Volume 51 (2014) / Issue 4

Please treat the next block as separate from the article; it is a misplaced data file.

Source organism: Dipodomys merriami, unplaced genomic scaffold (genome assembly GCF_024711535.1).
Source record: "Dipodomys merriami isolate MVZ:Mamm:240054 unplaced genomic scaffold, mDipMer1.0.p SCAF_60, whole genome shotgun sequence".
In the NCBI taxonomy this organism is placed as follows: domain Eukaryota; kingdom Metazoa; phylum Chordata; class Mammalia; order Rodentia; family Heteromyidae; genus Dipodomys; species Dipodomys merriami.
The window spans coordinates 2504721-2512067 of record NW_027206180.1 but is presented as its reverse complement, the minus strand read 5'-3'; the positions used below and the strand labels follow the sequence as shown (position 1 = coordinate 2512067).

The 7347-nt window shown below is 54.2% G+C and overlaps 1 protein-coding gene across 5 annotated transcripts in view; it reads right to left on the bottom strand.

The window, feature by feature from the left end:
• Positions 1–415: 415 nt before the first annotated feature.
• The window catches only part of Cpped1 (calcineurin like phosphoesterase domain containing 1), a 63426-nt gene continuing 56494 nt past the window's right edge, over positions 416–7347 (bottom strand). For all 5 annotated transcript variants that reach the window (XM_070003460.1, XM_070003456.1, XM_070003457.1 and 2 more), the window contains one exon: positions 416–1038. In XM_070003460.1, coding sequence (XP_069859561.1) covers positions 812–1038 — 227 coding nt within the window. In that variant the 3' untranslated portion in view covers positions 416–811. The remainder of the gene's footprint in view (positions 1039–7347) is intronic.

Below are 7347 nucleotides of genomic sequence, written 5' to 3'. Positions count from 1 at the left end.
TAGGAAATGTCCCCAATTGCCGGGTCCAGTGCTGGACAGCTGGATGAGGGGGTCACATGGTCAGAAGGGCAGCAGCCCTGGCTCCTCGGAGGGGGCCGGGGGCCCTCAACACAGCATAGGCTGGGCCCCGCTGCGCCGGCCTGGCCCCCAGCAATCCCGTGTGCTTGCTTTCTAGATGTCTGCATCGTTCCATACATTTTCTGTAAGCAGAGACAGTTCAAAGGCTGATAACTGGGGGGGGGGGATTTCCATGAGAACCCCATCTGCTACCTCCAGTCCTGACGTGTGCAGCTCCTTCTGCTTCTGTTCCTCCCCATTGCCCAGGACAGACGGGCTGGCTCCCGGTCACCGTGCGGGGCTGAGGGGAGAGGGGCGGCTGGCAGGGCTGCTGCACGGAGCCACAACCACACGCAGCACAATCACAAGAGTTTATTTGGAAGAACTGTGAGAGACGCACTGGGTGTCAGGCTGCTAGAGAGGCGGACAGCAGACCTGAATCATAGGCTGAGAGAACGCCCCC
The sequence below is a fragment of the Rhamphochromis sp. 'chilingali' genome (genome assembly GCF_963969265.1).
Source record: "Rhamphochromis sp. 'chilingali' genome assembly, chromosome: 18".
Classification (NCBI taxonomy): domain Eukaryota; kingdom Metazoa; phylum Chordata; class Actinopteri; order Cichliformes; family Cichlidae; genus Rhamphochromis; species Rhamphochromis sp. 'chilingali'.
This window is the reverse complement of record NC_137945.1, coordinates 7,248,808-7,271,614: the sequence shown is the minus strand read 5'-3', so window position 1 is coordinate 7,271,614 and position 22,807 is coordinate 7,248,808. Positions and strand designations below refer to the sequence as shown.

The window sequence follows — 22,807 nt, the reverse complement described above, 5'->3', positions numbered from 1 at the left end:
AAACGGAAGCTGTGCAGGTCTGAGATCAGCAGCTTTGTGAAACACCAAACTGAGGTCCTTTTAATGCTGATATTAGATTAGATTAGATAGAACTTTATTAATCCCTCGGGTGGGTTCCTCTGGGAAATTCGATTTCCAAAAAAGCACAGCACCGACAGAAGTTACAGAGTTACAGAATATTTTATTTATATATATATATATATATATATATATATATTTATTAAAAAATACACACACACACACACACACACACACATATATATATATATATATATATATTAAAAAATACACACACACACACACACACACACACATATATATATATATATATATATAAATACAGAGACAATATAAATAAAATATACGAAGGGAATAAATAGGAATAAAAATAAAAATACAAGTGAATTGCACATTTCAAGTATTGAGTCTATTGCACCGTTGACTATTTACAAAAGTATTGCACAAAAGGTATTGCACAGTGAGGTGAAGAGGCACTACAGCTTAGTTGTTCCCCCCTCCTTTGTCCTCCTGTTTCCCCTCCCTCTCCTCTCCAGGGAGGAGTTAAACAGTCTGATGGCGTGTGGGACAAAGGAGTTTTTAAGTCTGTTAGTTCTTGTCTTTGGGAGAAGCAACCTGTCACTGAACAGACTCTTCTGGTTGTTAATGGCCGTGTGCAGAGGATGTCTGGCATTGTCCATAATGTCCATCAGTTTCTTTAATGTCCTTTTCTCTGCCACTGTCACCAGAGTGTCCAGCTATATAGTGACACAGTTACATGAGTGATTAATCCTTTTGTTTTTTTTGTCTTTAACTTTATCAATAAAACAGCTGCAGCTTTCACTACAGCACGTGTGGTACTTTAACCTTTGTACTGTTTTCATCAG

The EU's FTA network is steadily expanding. All recently concluded FTAs adopt a WTO-like dispute settlement mechanism, and incorporate to varying degrees WTO provisions. Even more remarkably, EU FTAs explicitly restrain the direct effect of their provisions. This comes in contrast to the case law of the ECJ so far, which invariably granted direct effect to provisions of EU's bilateral agreements. The article aims to analyse this shift, which is observed across the spectrum of EU's trade agreements, from development instruments and neighbourhood agreements to pure Global Europe FTAs. It employs their two common features, namely the WTO-like dispute settlement mechanism and WTO incorporation, in order to determine which of the two led decisively to the restriction of their domestic effects. It contends that it is the inextricable FTA/WTO intertwinement that hardly leaves any margin for the EU FTAs to have more far-reaching legal effects than those already accepted for the WTO agreements in the ECJ case law.
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